Thursday, November 30, 2006

Animals


OK - that's not a song title - but it is the title of a 1977 album by Pink Floyd - and I'm going to do a little review of it now. Animals was the first Pink Floyd CD I bought...sure I had watched The Wall, and I had probably listened to most of Dark Side of the Moon, but I wouldn't consider myself a fan by any stretch of the imagination.

I had got a Sony Discman for Christmas one year, and went boxing day shopping for some CDs with my Dad and brother. One store we went to was having a sale where they were charging $1 per song on the CD (well before iTunes came up with that pricing model). My Dad noticed a copy of Animals, he showed it to me by saying - "That's the Battersea Power Station...I used to drive past that every day". I took it from him and saw it was by Pink Floyd - but better yet it only had 5 songs - so $5! I bought that and about 10 other CDs...but for the next month Animals was all I listened to. It was the album that got me hooked on Pink Floyd.

Similar to George Orwell's Animal Farm, Pink Floyd used animals for metaphors of different classes of people. Dogs - Business leaders, Pigs - Politicians, Sheep - the working class.

Pigs on the Wing (part one)
A short, acoustic song with a catchy melody. This is the closest thing to a love song that the Floyd put on the album. Apparently Roger Waters wrote it (and part two) for his wife at the time. When I started searching for Pink Floyd stuff on the internet I found out that the 8 track version of Animals had a different version of Pigs on the Wing where the two parts were linked by a guitar solo by Snowy White. I like that version even more than the original two parts on the CD.

Dogs
When I first listened to Dogs I was blown away. It started out normally enough...the lyrics were fantastic...then half way through the 17 minutes dogs started barking. This was something I was not expecting as I had never really listened to anything like it before. When the song ended, I just had to listen to it again.

The song is obvious enough in that it is about big business and the complete lack of soul and feeling business people have about the working class on whose back they have made their fortunes.

Originally written and performed during the Dark Side of the Moon tours of 1974-5, Dogs was originally titled "You Gotta Be Crazy". The lyrics at the end of Dogs have a certain similarity to the style of lyrics in Eclipse at the end of Dark Side of the Moon:

Who was born in a house full of pain
Who was trained not to spit in the fan
Who was told what to do by the man
Who was broken by trained personnel
Who was fitted with collar and chain
Who was given a pat on the back
Who was breaking away from the pack
Who was only a stranger at home
Who was ground down in the end
Who was found dead on the phone
Who was dragged down by the stone.
The song was originally intended for the album that became "Wish You Were Here", but Roger Waters had different ideas. This may have been one of the starting points in the division between Waters and Gilmour.

Pigs (Three Different Ones)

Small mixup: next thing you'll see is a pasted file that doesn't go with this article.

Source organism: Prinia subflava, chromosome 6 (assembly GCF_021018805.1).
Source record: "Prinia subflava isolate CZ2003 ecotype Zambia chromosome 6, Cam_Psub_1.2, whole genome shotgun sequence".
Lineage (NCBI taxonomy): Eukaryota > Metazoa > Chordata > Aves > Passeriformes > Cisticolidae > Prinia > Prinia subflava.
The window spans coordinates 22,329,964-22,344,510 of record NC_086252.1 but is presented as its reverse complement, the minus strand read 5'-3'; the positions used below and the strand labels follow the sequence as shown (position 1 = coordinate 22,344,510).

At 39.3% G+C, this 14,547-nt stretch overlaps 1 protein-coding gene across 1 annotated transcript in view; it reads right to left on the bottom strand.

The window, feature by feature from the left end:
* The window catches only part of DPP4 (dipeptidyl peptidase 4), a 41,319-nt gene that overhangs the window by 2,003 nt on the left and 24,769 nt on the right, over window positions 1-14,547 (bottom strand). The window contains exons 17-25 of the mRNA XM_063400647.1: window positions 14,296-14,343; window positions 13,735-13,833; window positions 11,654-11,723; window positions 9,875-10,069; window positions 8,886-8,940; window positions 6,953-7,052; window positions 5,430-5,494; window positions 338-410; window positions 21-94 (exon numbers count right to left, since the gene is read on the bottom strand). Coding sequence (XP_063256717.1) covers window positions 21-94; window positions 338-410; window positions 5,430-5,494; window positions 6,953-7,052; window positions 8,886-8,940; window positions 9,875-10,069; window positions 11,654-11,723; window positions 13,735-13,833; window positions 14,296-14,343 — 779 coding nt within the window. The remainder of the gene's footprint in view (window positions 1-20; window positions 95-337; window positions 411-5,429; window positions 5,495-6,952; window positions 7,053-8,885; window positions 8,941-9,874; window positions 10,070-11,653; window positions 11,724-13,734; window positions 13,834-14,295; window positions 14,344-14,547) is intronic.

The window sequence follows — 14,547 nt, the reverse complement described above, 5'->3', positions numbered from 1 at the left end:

In Pigs (Three Different Ones), Roger Waters starts by criticizing the greed and behaviour of businessmen - continuing on where Dogs left off. But in the second verse forward it targets more of the political figures of the day. Specifically it seems to me that his disdain for Maggie Thatcher so evident in 'A Final Cut' started well before the Falkland Islands 'war'. Also, the lyrics are critical of a group of politically connected parents that were advocating the censorship of music for being to sexually overt including music by Pink Floyd.

The line 'Ha Ha, Charade You Are' is now a common insult used on South Park.

Sheep
Sheep is my favourite song on the album. It's a view into the philosophy and viewpoint Roger Waters has about the working class. Like Dogs, this song started life as a song the Floyd performed on the Dark Side of the Moon tour and was originally called Raving and Drooling - one of my all time favourite titles!

Part way through the song, there is a satire of Psalm 23 which, for some bizarre reason, caused Tipper Gore and the PMRC to declare that Pink Floyd were Satanists!?

"The Lord is my shepherd, I shall not want. He makes me down to lie. Through pastures green, He leadeth me the silent waters by. With bright knives, He releaseth my soul. He maketh me to hang on hooks in high places. He converteth me to lamb cutlets. For lo, He hath great power, and great hunger. When cometh the day we lowly ones, Through quiet reflection, and great dedication. Master the art of karate. Lo, we shall rise up. And then we'll make the bugger's eyes water."

It doesn't get much better than that...


Pigs on the Wing (part two)
The conclusion of Pigs on the Wing from the first track. These two tracks seem to have little to do with the 'meat' of the album, although Roger does refer to himself as a 'Dog' and there is a mention of the 'stone' dragging him down that features in Dogs. When I listen to this album now, I generally just listen to the middle three songs, and sometimes the 8 track version of Pigs on the Wing.

2 comments:

Kimota94 aka Matt said...

Fantastic, detailed review of one of my favourite albums! Thanks for taking the time to write all your thoughts down like that.

I have more love for "Pigs on the Wing" than you do, I guess. I think parts 1 and 2 perfectly bookend the harsher sentiments of the rest of the album, providing a gentle easing in and then back out, like a decompression chamber!

I also look the central concept of the songs' title. It reminds me of the expression, "If pigs could fly, we'd all need umbrellas!" :-)

Kimota94 aka Matt said...

And by "look the central concept...", I, of course, meant "love the central concept..."